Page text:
Did you create a file that you would like to share with students? Use Share Anywhere to distribute digital rubrics, syllabi, instructions, etc.  Students can quickly enter a keycode and access anything they need.  Send Anywhere could also be a great way for students to “turn in” their digital work.  Again, this is a fantastic option for students that don’t have their own email address to send from.

Our students create portfolios that they share at our end of the year Storyline (essentially a celebration of all the growth that has happened over the year), we invite families to come join this celebration.  So often, parents want a copy of their children’s digital work.  On the display that students create, they could share the Share Anywhere key code, or QR code.  This would also work for identity day presentations, science fairs, etc.  Work and research can be shared through Share Anywhere.

Tips: Share Anywhere is a fabulous invention.  I’ve long wished for AirDrop on the iPad to share files quickly between my own devices.  This isn’t currently available but is being released in iOS7.  Until then, Share Anywhere is the perfect solution.  For the long-term, Share Anywhere is a great option when you have a variety of device types.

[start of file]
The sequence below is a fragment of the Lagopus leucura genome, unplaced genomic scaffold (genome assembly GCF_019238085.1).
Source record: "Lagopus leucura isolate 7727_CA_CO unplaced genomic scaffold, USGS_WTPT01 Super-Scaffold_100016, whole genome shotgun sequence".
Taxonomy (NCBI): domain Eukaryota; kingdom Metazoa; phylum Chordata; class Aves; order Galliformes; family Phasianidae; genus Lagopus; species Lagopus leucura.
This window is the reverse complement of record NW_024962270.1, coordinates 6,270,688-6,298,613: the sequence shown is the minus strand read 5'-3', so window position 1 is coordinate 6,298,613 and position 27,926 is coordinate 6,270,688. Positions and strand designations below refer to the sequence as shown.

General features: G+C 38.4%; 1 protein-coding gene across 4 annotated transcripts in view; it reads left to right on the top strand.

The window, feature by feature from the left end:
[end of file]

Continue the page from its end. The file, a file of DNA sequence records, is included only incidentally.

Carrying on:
Price: Free

Device: iPhone, iPod Touch, iPad

Requirements: iOS 5.0 or later

 

Comments (1)

I would love to see this kind of thing in my school. Technology like this will be the future so why not start using it now is my opinion. I appreciate how you gave examples of how it could actually be used in a practical way.